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saprophyte

saprophyte (săp´rəfīt´), any plant that depends on dead plant or animal tissue for a source of nutrition and metabolic energy, e.g., most fungi (molds) and a few flowering plants, such as Indian pipe and some orchids. Most saprophytes do not produce chlorophyll and therefore do not photosynthesize; they are thus dependent on the food energy they absorb from the decaying tissues, which they help to break down.

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saprophyte

sap·ro·phyte / ˈsaprəˌfīt/ • n. Biol. a plant, fungus, or microorganism that lives on dead or decaying organic matter. DERIVATIVES: sap·ro·phyt·ic / ˌsaprəˈfitik/ adj. sap·ro·phyt·i·cal·ly / -ik(ə)lē/ adv. .

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saprophyte

saprophyte (sap-roh-fyt) n. any free-living organism that lives and feeds on the dead and putrefying tissues of animals or plants. Compare parasite.
saprophytic (sap-roh-fit-ik) adj.

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saprophyte

saprophyte Plant that obtains its food from dead or decaying plant or animal tissue. Generally, it has no chlorophyll. Included are most fungi and some flowering plants.

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saprophyte

saprophyte See saprotroph.

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saprophyte

saprophyte See SAPROTROPH.

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saprophyte

saprophyte See SAPROTROPH.

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saprophyte

saprophyte •graphite • prizefight • dogfight •cockfight • neophyte • saprophyte •bullfight • gunfight • firefight •gesundheit • Fahrenheit • malachite •blatherskite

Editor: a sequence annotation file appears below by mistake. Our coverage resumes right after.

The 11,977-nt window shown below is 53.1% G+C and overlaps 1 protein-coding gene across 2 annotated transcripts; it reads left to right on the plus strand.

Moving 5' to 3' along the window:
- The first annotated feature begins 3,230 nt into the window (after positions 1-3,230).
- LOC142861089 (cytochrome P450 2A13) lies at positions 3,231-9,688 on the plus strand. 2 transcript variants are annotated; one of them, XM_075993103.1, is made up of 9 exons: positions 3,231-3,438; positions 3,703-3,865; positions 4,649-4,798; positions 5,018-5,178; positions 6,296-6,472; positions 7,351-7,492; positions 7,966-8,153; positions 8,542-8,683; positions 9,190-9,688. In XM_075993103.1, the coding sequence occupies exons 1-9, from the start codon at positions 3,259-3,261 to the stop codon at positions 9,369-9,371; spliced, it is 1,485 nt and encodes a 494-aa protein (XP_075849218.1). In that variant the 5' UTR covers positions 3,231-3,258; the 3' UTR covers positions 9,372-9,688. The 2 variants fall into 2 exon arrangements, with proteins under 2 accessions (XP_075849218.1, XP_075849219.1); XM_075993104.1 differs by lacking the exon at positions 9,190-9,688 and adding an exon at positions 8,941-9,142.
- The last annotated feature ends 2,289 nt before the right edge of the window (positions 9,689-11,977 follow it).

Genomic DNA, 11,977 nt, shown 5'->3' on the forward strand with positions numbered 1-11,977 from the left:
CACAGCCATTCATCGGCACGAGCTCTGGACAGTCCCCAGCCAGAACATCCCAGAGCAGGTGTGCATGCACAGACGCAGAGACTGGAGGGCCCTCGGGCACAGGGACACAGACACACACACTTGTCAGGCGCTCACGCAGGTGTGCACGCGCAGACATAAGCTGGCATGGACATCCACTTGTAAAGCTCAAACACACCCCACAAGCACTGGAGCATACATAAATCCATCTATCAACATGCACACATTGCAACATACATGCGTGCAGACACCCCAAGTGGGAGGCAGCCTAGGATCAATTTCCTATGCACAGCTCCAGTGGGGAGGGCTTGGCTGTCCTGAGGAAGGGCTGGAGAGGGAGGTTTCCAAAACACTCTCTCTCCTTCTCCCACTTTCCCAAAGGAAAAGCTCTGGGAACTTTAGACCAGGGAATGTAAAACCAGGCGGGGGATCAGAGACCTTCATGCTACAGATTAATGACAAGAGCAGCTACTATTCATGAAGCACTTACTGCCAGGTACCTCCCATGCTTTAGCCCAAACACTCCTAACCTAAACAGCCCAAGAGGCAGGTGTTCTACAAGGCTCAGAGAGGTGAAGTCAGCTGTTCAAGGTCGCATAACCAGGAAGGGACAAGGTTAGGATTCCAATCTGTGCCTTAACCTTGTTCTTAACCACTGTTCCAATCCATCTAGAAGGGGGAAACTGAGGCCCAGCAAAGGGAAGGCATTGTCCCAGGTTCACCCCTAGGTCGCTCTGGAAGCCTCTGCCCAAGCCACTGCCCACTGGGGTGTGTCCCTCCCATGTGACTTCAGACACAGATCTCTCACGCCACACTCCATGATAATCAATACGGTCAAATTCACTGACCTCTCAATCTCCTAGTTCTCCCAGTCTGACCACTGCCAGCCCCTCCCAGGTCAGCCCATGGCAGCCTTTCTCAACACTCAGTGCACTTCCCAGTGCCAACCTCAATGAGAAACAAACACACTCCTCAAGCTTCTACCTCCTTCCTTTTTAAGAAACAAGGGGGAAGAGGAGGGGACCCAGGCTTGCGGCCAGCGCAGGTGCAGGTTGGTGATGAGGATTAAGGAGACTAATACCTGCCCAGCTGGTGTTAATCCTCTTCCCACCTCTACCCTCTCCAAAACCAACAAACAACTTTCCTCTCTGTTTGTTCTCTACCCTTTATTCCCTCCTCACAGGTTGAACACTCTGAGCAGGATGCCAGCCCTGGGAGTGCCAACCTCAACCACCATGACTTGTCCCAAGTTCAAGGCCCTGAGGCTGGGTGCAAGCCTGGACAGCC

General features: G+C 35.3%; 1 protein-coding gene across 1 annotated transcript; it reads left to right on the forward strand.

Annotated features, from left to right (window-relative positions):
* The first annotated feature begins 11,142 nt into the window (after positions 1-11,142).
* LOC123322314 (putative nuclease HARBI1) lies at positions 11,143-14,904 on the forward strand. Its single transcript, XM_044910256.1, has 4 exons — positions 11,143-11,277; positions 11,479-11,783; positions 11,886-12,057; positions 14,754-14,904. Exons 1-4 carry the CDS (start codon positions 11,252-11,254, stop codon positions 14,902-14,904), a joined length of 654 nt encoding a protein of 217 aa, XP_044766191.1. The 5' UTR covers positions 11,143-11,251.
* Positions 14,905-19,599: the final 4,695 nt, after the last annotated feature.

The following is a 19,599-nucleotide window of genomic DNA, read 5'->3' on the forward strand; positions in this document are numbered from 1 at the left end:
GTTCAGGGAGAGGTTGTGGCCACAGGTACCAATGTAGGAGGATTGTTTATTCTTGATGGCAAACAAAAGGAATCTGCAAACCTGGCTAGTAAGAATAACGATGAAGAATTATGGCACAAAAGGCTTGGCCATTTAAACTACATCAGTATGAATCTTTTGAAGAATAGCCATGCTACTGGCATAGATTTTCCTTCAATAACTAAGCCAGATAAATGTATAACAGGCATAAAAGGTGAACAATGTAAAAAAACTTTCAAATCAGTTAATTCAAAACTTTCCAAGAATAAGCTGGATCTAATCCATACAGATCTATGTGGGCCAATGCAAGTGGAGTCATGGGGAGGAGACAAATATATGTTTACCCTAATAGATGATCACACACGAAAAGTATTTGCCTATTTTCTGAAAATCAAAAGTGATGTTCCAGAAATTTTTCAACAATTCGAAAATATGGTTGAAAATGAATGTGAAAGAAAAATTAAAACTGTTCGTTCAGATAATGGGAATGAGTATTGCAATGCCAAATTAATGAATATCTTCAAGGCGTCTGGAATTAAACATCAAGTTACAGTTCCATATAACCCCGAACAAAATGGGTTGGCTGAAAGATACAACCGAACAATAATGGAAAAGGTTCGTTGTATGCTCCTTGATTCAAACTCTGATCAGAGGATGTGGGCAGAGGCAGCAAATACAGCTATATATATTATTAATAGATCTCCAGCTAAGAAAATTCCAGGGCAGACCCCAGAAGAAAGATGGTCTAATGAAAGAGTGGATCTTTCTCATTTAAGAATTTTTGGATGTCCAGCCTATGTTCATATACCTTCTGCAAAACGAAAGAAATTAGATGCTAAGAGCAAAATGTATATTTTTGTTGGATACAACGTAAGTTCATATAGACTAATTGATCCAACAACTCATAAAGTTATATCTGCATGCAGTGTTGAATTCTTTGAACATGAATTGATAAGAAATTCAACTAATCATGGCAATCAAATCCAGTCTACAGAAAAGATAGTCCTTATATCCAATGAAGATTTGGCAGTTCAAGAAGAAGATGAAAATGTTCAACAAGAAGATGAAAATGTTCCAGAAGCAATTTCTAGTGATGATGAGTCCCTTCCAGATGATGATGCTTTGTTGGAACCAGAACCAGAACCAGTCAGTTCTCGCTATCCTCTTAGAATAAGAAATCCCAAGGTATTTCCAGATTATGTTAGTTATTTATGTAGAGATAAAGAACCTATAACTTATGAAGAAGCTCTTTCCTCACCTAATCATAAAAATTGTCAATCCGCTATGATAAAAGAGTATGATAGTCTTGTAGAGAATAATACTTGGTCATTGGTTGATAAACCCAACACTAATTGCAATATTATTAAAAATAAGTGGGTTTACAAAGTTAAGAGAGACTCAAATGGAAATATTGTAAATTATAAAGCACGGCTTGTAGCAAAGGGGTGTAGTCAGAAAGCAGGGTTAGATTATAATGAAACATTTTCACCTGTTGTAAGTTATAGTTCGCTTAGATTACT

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Saprophyte

Saprophyte


A saprophyte is an organism that survives by consuming nutrients from dead and decaying plant and animal material, that is, organic matter. Saprophytes include fungi , molds, most bacteria, actinomycetes, and a few plants and animals. Saprophytes contain no chlorophyll and are, therefore, unable to produce food through photosynthesis , the conversion of chemical compounds into energy when light is present. Organisms that do not produce their own food, heterotrophs, obtain nutrients from surrounding sources, living or dead. For saprophytes, the source is non-living organic matter. Saprophytes are known as decomposers . They absorb nutrients from forest floor material, reducing complex compounds in organic material into components useful to themselves, plants, and other microorganisms . For example, lignin, one of three major materials found in plant cell walls, is not digestible by plant-eating animals or useable by plants unless broken down into its various components, mainly complex sugars. Certain saprophytic fungi are able to reduce lignin into useful compounds. Saprophytes thrive in moist, temperate to tropical environments. Most require oxygen to live. North American plant saprophytes include truffles, Indian Pipe (Monotropa uniflora ), pinedrops (Pterospora andromedea ), and snow orchid (Cephalanthera austinae ), all of which feed on forest floor litter in the northeast forests.

[Monica Anderson ]

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